Institut for Statskundskab

Jonas Gejl Kaas

The Russian Quest for Ontological Security: The Role of the Ukraine Crisis in the Reconstruction of Russia’s Post-Soviet "National Self"

Publikation: KonferencebidragPaperForskning

This paper argues that Russia’s decision to militarily intervene in the Ukraine crisis (2014) arose out of ontological, alongside material, insecurity. Whereas states’ material security essentially deals with national survival, ontological security concerns safety of the ‘national Self’. By supplementing the existing theories of geopolitics and regime security with the conceptual lens of ontological security, my interpretivist case study demonstrates why Russia, despite great risk and material costs, decided to militarily intervene and traces how Russian senses of ‘national Self’ were fundamentally reconstructed during intervention. I find that it was not solely fear of NATO invasion nor of Putin’s regime collapsing which made Russia intervene, but also the anxiety arising from a future scenario of an already weak post-Soviet ‘Russian Self’ being gradually engulfed by a confident ‘Western Self’. My narrative analysis paradoxically shows how Russia’s material security decreased while its sense of ontological security increased. Thus, the intensified Russo-Western antagonism following intervention opened a ‘window of opportunity’ for Russian elites to reconstruct a more self-confident sense of ‘Russian Self’. The paper contributes to our understanding of how ontological insecurity, like material insecurity, can trigger military interventions and how such interventions can increase ontological security while simultaneously decreasing material security.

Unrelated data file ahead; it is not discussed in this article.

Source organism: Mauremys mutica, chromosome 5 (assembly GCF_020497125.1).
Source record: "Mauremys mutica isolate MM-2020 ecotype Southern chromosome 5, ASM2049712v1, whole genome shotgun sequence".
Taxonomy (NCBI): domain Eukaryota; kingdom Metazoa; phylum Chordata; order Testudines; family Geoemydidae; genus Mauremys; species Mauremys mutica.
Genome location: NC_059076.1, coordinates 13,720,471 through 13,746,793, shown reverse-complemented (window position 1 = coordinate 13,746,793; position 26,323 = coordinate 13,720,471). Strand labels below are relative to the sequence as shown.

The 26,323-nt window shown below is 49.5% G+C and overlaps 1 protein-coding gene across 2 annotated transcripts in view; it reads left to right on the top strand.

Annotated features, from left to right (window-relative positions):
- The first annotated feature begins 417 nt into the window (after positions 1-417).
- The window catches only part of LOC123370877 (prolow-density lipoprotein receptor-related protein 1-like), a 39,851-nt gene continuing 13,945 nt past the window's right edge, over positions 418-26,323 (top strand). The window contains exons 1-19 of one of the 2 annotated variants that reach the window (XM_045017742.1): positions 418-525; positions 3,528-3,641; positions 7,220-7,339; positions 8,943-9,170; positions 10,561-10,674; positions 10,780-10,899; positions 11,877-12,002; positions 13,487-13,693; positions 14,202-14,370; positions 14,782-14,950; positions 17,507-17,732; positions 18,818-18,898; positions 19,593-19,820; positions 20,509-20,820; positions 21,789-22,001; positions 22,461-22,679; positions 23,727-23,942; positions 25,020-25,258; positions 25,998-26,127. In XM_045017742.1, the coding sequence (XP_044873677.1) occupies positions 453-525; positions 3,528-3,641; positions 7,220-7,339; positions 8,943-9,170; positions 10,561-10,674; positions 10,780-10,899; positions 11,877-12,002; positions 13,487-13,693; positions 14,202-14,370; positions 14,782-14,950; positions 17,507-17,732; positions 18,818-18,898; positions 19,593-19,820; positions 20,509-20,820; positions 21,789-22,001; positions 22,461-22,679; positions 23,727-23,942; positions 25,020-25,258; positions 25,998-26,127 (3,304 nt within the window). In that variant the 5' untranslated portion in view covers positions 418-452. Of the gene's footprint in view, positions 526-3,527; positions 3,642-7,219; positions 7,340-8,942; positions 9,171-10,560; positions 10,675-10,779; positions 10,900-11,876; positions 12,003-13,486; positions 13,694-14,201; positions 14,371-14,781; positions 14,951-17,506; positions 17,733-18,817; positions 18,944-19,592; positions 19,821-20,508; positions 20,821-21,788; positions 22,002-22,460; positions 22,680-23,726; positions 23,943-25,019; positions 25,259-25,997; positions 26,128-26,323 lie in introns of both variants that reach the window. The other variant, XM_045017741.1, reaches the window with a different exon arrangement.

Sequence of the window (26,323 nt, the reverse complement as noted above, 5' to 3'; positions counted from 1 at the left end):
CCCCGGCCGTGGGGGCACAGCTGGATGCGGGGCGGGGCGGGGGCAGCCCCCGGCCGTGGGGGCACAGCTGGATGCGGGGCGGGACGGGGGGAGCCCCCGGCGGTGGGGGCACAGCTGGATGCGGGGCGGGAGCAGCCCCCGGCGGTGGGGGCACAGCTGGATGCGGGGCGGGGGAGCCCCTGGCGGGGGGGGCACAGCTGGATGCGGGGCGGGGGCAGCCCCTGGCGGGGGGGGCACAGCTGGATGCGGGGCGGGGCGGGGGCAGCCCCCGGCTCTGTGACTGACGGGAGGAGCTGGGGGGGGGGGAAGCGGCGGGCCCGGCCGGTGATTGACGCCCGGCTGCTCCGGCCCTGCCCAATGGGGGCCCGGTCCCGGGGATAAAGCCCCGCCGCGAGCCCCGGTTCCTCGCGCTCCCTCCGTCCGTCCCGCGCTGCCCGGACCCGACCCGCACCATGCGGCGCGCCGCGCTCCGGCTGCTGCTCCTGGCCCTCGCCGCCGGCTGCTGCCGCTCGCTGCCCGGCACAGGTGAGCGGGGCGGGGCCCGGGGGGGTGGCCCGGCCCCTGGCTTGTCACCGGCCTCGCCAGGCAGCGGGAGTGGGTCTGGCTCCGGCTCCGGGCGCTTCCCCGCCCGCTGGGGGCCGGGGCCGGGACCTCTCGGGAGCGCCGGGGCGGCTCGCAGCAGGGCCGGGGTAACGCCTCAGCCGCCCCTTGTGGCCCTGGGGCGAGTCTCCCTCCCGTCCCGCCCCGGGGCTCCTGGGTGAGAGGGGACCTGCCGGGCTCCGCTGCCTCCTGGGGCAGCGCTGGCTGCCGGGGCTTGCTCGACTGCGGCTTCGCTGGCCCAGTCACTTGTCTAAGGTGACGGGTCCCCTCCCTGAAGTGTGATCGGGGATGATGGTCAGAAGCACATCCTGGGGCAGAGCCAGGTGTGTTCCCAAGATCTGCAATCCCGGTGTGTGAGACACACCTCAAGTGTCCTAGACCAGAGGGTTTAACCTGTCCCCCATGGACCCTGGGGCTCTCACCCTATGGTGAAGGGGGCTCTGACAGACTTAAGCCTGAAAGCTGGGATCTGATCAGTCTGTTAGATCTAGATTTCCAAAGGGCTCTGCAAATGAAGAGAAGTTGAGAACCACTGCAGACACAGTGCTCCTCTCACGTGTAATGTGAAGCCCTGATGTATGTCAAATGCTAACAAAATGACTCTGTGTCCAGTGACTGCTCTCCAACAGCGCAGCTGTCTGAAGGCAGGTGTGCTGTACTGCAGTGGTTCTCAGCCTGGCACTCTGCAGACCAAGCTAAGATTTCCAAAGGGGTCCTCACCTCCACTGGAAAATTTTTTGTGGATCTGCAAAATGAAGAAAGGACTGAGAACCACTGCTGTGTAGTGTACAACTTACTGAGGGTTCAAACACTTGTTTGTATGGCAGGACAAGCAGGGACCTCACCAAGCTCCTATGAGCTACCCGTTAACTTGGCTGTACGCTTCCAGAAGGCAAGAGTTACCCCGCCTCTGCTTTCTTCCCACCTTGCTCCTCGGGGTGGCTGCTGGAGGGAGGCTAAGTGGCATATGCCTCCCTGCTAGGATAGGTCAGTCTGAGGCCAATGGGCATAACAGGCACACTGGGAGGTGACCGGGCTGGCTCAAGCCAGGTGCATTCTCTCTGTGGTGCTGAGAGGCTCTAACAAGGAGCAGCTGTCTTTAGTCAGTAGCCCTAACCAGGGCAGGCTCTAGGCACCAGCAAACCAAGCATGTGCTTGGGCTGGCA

StatusUdgivet - 2018
BegivenhedInternational Studies Association's 59th Annual Convention: Power of Rules and Rule of Power - San Francisco, USA
Varighed: 4 apr. 20187 apr. 2018


KonferenceInternational Studies Association's 59th Annual Convention
BySan Francisco

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